SHU program prepares nursing students to combat opioid epidemic

SHU Nursing Professor Susan DeNisco will direct the ALTOP project.

SHU Nursing Professor Susan DeNisco will direct the ALTOP project.

Contributed photo

FAIRFIELD — A new program at Sacred Heart University will work to combat the opioid crisis in Connecticut.

SHU’s College of Nursing is launching an initiative called Alternatives to Opioids for Pain (ALTOP). SHU announced Monday the project has received a $2.4 million grant from the Health Resources and Services Administration under the Advanced Nursing Education Workforce (ANEW) program, a federal initiative that supports academic clinical partnerships that prepare nurses to work in rural and underserved communities.

ALTOP was developed in response to the opioid epidemic, a national crisis that is particularly acute in Connecticut; the state has one of the highest rates of opioid-related deaths in the U.S. According to the state’s Department of Public Health, Connecticut residents are more likely to die from unintentional drug overdose than from a motor vehicle accident.

ALTOP will work to quell this epidemic by training nursing students in the appropriate use of opioids and alternative pain treatments. The program’s developers hope that equipping nurses with these skills and knowledge can halt opioid addiction in its tracks.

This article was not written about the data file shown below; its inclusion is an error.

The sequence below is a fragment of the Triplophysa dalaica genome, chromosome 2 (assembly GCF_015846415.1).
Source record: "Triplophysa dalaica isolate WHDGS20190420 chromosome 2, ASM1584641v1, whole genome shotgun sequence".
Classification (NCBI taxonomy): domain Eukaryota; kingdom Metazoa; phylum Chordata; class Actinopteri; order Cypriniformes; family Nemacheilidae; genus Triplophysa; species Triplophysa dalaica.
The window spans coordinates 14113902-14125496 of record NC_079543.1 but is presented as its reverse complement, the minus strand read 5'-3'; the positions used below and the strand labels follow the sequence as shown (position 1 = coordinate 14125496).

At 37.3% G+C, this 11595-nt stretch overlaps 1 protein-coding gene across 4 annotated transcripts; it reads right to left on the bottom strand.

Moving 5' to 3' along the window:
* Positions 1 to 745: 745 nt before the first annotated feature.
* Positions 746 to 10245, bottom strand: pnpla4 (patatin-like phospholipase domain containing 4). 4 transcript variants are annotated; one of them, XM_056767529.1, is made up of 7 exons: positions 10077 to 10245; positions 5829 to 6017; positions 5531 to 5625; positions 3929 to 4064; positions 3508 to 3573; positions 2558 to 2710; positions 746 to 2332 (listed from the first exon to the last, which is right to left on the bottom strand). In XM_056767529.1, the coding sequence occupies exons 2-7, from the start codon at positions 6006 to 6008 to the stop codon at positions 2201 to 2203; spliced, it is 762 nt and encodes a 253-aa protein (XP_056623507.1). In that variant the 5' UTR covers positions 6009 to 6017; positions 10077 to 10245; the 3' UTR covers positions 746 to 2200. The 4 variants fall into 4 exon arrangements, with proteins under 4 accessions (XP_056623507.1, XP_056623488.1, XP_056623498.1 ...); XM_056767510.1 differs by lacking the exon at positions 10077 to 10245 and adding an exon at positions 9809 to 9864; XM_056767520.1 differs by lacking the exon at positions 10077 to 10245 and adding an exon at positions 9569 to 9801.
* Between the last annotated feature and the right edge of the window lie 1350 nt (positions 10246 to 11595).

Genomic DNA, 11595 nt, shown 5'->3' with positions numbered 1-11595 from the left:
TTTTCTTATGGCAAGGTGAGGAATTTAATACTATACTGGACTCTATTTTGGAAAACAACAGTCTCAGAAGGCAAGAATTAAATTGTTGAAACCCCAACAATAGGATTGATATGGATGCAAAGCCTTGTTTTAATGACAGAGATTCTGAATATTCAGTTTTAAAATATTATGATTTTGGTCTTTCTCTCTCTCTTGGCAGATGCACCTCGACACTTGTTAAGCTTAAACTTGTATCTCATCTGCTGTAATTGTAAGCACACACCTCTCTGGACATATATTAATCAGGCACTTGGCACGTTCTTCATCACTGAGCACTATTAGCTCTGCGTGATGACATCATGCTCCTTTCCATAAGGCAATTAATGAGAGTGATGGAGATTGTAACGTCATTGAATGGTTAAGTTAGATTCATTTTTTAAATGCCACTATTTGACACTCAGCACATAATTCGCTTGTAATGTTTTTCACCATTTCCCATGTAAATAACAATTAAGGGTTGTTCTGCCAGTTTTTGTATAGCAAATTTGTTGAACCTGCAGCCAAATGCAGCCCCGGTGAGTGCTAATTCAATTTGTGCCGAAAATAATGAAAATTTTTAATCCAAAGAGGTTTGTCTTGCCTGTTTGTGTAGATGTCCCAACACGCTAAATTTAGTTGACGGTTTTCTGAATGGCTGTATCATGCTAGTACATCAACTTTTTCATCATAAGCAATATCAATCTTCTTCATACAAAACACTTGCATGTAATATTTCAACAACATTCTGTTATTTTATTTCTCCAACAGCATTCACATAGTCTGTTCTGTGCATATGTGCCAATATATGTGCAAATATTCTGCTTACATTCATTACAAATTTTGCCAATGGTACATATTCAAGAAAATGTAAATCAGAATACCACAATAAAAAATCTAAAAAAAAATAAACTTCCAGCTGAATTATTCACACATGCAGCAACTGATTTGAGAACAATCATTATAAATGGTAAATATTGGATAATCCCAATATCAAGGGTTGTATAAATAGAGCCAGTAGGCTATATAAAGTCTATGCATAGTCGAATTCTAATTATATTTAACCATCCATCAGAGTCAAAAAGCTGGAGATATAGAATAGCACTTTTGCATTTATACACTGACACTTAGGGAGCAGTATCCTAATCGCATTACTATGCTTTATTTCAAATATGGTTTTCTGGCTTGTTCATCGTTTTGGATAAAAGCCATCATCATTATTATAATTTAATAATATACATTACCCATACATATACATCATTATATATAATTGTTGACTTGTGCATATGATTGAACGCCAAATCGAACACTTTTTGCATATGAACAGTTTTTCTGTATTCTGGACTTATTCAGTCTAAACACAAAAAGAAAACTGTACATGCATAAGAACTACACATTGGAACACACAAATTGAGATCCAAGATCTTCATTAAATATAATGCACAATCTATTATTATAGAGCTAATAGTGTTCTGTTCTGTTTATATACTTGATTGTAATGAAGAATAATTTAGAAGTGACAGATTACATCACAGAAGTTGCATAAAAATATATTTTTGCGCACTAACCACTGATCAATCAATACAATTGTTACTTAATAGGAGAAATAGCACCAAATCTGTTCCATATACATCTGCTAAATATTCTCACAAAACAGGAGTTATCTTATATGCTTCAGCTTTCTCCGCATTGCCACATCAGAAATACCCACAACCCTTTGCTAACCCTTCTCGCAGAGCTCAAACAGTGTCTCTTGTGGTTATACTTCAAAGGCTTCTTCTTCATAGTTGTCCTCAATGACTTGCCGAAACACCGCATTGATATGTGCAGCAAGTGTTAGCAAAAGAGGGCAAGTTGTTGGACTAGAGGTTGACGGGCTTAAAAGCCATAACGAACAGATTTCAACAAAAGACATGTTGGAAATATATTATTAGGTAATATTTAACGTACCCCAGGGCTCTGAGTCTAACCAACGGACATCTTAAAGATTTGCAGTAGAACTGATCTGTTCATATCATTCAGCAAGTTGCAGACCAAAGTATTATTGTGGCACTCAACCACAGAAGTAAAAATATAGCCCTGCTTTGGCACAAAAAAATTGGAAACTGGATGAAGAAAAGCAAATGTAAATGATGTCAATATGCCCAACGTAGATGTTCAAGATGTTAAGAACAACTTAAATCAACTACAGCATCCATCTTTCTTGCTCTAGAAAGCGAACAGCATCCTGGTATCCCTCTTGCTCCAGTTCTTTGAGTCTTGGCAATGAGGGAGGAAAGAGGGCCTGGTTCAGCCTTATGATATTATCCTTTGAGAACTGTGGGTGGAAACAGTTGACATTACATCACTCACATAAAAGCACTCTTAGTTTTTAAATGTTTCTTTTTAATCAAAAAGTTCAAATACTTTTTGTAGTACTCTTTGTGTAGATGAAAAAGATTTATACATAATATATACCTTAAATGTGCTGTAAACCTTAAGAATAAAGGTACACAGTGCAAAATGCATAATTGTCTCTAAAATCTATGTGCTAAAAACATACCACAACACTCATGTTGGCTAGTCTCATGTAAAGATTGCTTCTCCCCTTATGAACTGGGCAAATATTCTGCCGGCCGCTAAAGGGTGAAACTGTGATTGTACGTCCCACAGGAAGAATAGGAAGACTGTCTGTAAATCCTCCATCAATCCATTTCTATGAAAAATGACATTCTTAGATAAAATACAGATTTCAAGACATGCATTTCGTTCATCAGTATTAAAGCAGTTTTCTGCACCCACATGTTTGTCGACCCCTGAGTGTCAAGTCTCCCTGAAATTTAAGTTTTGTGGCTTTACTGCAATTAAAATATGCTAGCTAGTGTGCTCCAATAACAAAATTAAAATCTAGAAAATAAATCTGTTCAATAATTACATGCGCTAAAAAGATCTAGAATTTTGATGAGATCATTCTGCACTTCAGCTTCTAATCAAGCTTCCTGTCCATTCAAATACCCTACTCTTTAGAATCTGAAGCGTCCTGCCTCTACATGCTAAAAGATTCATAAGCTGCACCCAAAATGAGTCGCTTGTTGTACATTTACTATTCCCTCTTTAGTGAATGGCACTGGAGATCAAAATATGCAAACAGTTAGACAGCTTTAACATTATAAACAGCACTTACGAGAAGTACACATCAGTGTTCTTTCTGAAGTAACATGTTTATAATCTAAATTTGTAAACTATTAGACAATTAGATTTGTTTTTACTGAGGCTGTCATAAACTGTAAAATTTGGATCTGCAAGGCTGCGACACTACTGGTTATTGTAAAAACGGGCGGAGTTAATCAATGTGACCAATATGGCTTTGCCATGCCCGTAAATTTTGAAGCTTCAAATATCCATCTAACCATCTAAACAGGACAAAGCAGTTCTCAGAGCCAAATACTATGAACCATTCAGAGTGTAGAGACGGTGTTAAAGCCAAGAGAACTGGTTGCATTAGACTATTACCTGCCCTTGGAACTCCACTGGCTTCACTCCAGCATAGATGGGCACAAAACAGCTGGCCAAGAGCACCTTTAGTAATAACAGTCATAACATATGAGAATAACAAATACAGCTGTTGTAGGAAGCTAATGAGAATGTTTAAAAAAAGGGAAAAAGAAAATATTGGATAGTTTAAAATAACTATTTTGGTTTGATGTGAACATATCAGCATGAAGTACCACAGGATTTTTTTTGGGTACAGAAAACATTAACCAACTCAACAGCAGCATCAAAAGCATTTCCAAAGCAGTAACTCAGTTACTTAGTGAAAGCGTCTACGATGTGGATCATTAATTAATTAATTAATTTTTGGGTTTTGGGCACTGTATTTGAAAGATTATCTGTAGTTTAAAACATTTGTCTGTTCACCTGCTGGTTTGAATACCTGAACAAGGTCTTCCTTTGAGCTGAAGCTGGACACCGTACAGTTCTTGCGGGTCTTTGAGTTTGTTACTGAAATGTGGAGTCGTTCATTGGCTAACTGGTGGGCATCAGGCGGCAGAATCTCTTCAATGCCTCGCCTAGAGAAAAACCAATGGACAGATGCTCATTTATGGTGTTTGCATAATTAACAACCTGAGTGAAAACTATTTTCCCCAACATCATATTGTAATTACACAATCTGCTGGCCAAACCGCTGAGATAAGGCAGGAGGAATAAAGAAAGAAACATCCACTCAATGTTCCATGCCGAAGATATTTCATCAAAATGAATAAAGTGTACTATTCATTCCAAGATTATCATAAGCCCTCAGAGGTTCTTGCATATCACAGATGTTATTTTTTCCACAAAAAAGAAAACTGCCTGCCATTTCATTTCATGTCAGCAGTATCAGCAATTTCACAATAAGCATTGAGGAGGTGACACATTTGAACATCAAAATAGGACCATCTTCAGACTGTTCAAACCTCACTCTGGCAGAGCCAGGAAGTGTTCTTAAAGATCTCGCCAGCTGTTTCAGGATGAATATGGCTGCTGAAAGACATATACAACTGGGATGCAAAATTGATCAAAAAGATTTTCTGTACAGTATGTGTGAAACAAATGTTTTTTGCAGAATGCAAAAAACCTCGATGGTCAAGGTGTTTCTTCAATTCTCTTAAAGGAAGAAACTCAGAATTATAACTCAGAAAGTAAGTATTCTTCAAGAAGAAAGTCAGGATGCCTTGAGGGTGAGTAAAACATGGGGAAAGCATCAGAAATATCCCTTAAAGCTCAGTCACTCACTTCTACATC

“Pain is one of the most common reasons for patient visits to a primary care provider,” said SHU Professor Susan DeNisco, principle investigator and director of the project. “This project will prepare the next generation of nurse practitioners with safe and effective prescribing patterns.”

ALTOP will create and support academic clinical partnerships at two federally qualified health centers in Bridgeport, Optimus Health Care and Southwest Community Health Center. These locations will allow ALTOP to benefit medically underserved areas of Bridgeport.

Through working with these health centers, the program aims to recruit, retain and evaluate medical instructors that can educate the next generation of nursing students in best practices for pain treatment. The ANEW grant will also reduce educational debt, allowing nursing students from disadvantaged backgrounds to work in the field.

Late SHU Professor Julie G. Stewart, who recently passed away and helped develop the program, hoped that ALTOP would contribute to overall improvements in pain management protocols.

“By educating future [nurses] to work in collaboration with other members of the health care team to combat the opioid crisis, the ALTOP program will lead to quality improvement and safety initiatives for all patients at risk for opiate use disorders,” Stewart said.